.- Excitement over the visit of Pope Benedict XVI in the small German town of Thyrnau, on the outskirts of Passau, has reached fever pitch. The nuns at the Monastery of St. Joseph have done little for the last several weeks but cut, sew, and embroider the vestments which the Holy Father will use during the celebration of the Mass at the Shrine of Alttöting on September 11.
The nineteen Cistercian nuns who live at the monastery, including the abbess, Mother Mechtild, said they feel very honored to have been given the task to embroider the pontifical coat-of-arms on the fine silk used for the vestments.
Sister Michaela, who is putting the final touches on the papal mitre, made totally by hand, said, “The most important thing is that it fits the Holy Father, that the size is correct and that it is comfortable.”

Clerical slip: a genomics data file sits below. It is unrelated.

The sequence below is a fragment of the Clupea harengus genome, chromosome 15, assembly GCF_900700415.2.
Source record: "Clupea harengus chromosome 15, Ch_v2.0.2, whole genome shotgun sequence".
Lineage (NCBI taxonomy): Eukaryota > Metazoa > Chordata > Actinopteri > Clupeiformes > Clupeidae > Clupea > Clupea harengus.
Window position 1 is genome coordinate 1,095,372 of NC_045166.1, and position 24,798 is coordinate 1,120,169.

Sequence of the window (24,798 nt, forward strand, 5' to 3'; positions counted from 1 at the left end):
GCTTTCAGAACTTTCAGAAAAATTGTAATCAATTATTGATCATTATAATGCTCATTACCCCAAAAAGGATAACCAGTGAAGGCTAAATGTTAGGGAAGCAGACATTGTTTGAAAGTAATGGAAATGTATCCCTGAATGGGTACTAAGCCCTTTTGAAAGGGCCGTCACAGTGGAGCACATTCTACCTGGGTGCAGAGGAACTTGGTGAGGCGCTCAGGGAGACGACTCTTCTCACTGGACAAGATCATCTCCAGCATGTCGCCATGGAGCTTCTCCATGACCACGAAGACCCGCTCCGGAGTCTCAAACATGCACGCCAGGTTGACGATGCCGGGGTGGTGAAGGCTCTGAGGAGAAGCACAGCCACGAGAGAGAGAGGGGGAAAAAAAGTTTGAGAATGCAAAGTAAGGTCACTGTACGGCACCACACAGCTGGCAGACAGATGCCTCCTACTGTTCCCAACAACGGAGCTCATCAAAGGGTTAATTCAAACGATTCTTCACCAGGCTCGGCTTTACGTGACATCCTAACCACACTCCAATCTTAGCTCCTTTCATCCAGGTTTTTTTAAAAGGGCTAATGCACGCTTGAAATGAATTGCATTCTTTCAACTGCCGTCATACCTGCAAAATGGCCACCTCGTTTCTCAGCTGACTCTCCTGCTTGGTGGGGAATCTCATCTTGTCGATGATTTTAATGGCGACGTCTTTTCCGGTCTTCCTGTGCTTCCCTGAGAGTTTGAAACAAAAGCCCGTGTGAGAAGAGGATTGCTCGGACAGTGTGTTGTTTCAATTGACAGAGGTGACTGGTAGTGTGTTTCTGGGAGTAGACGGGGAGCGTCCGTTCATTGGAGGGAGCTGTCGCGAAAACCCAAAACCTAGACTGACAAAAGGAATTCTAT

The nuns are not only sewing papal vestments and linens for the altars, but also the chasubles that will be worn by 30 other cardinals and bishops who will concelebrate at the Mass. The most difficult aspect of the work, said Sister Francisca, is “sewing as beautifully as possible, knowing that we have to race against the clock.”
Sister Monica, who is responsible for preparing the altar cloth, said she had to take into account such factors as the wind, and consequently she sewed small rows of wax into the seams on the borders.
“It is something extraordinary to have received this honor,” explained the abbess, as normally everything is brought from Rome. “To be able to sew and embroider something that the Holy Father himself is going to wear is something special,” she said.
When the Diocese of Passau sent its proposal to the Pope that the nuns prepare the ornaments, the Holy Father, knowing the reputation of the Cistercian Nuns at St. Joseph’s work, probably found it difficult to refuse.
“Each stitch is joined with our intentions,” the abbess said, “that the Pope will be healthy, that his words will be well-received, that his mission will be a success, that he will always be strong.”
While some sew, other nuns had the task of recording televised papal celebrations from the Vatican in order to study the figures embroidered on the Pope’s vestments and check them against their own work.